A funny moment that I must mention… For bench, an awesome guy by the name of WT Franklin was calling my press. As I went up for my first attempt I leaned and asked, “Could you call my bench a little louder? I’m hard of hearing.” He kindly said, “Absolutely!” I saw him lean closer to the bench and needless to say, I heard him. “PREESSS!” The weight seemed to have shot up because it practically scared me. He will be training under the same roof as my team at Jakked Gym in Montgomery. The very place where I first met my coach and the team.

I have a couple questions for anyone who might be able to answer regarding the after effects of competing in a powerlifting event. How long does it take for your nervous system to die down after an all-day event like that? Since your brain uses glucose as energy as the rest of your body does is it likely that you can lose weight despite consuming the maintenance level of calories? I would think that the high level of stress would prevent you from losing weight but boy I was wrong. I dropped down close to my weigh-in weight! I’m going to do a little research. That Monday and the following days after I had never been so sleepy yet so awake yet so exhausted in my life. Needless to say I slept like a baby the week after.

WT Franklin (white hat) yelling, “PRESS” and Jason watching intensely.Courtesy of UPA CEO Bill Carpenter

I don’t hold my misses over my head…too much. I can walk away saying I set national records or “I set American Records.” I can actually say that. But since the meet, I haven’t. It’s not that I’m not proud of my accomplishments. I have moments even today where I find myself smiling thinking of it.

It is just something about knowing you’re not done and that the world will live to see a very special moment that is made possible by you. Seems farfetched to some but my high strung ass became humbled by that day because I’ve come to accept quite a few things:

  • In relation to powerlifting- the numbers in the gym mean nothing if you can’t put them up at a meet because that’s when it matters. There is no room for an ego because you’ll always be competing against one person. Yourself.
  • Circumstances change because you can only control so much or have no control at all and  you just have to take it as it comes and press on.
  • My body is PURE evidence of my work. I may have my thoughts of wishing clothes looked better on me but I’m beyond proud of my strength matching my looks. By no means do I look like a cardio bunny and my presence in the free weight section of any gym is respected. As it should be.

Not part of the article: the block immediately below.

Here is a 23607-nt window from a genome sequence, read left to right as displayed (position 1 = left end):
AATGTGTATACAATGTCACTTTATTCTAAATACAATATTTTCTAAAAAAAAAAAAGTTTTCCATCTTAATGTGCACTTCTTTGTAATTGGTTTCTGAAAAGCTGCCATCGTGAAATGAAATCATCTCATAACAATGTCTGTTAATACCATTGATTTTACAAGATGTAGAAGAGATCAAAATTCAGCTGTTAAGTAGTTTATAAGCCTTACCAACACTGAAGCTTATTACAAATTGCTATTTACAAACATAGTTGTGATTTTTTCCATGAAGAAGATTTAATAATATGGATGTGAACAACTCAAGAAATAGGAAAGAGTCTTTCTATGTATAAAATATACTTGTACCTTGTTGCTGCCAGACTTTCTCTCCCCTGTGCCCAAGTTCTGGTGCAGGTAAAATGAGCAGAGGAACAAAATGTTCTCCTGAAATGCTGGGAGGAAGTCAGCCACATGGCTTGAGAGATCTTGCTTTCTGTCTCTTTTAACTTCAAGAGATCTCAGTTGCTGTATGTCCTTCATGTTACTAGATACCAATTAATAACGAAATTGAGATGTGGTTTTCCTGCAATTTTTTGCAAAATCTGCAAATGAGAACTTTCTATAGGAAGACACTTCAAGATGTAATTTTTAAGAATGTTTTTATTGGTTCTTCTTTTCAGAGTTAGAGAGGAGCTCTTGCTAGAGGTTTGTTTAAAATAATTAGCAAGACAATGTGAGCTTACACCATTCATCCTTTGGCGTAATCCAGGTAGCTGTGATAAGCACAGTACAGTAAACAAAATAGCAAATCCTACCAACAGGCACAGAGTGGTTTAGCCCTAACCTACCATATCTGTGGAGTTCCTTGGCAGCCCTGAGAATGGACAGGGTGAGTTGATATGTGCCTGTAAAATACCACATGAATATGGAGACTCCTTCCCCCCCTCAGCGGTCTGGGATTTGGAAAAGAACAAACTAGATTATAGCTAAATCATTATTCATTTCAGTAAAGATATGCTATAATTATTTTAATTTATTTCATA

• My body is a temple of immeasurable energy, sacred and powerful and I will care for it down to the very thing I eat (minus the pop tarts).
  • My purpose is to defy average. I have done more in my 23 years than most have done in a lifetime and I’m not even close to being done.
  • When you find your niche, make it a calling, run with it… DO something! But don’t let your gift go to waste. My parents have been a witness of my determination since I was young. I never went into anything without going full throttle. Why half-ass something? Why not find out how incredible you can really be?
  • Regardless of the work you put into your passion, everyone knows that you started at the bottom, knowing nothing, and doubting yourself. I am proof of my own work but I am a reflection of the people who got me there. I am not alone when I train and neither was I alone when I made or missed my attempts. The people you surround yourself with are determinants of the level of your success.
  • Your mindset is everything. If you can envision your success, you can achieve it.
  • The only limits that exist are the ones you set yourself and even if there are any, they are meant to be exceeded. As the saying goes, “Whatever you are…be a good one.”

There’s something I want to get off my chest. It’s actually not a bad thing either. Fair warning, I’m about to get a little cocky because I was once told by someone who thought they held a significant place in the fitness industry, that I was a “nobody”. That was sometime last year. I don’t talk to them anymore. But if our paths cross sometime in the future I can at least say something along the lines of, “I don’t see you setting national records…”. Although, I probably won’t say it, because again there is a sense of pride knowing that I accomplished more than most and I’m not getting worn down by chasing lost dreams. Granted, I’ve been called much worse, but being called a “nobody” is one of those things that fires you up to show them they are wrong, otherwise you would punch them.

I have much more than they ever will as well. I have an amazing coach, a powerful and motivating team, my ever reliable support system and an undying drive to get stronger. The human body is an incredible and amazing piece of work and my God… mine has taken a beating but it’s only going to get better from here. I need to send my thanks out to my massage therapist Mike Mcaleese at SOHMAR Institute in Downers Grove. His input on the health status of my muscles, his knowledge and support most definitely contributed to my ongoing success in the sports I’ve pursued. A special thanks to my parents for their patience and support as I discover myself through my athletic endeavors, and another special thanks to Jason for being real with me when I need it, for loving me no matter what mood I’m in, forever supporting me through my failures and seeing me soar to new great heights in my successes.

Please stop by my dad’s website to check out the pictures from the meet. That’s about all the proof of my lifts at the moment because I tend to be the only one that films anything…Maybe my next meet? It would be nice to upload more videos of myself to my own YouTube site. As far as competing next, lets just say it will be much sooner rather than later. 🙂

Eat Healthy Live Happy Friends,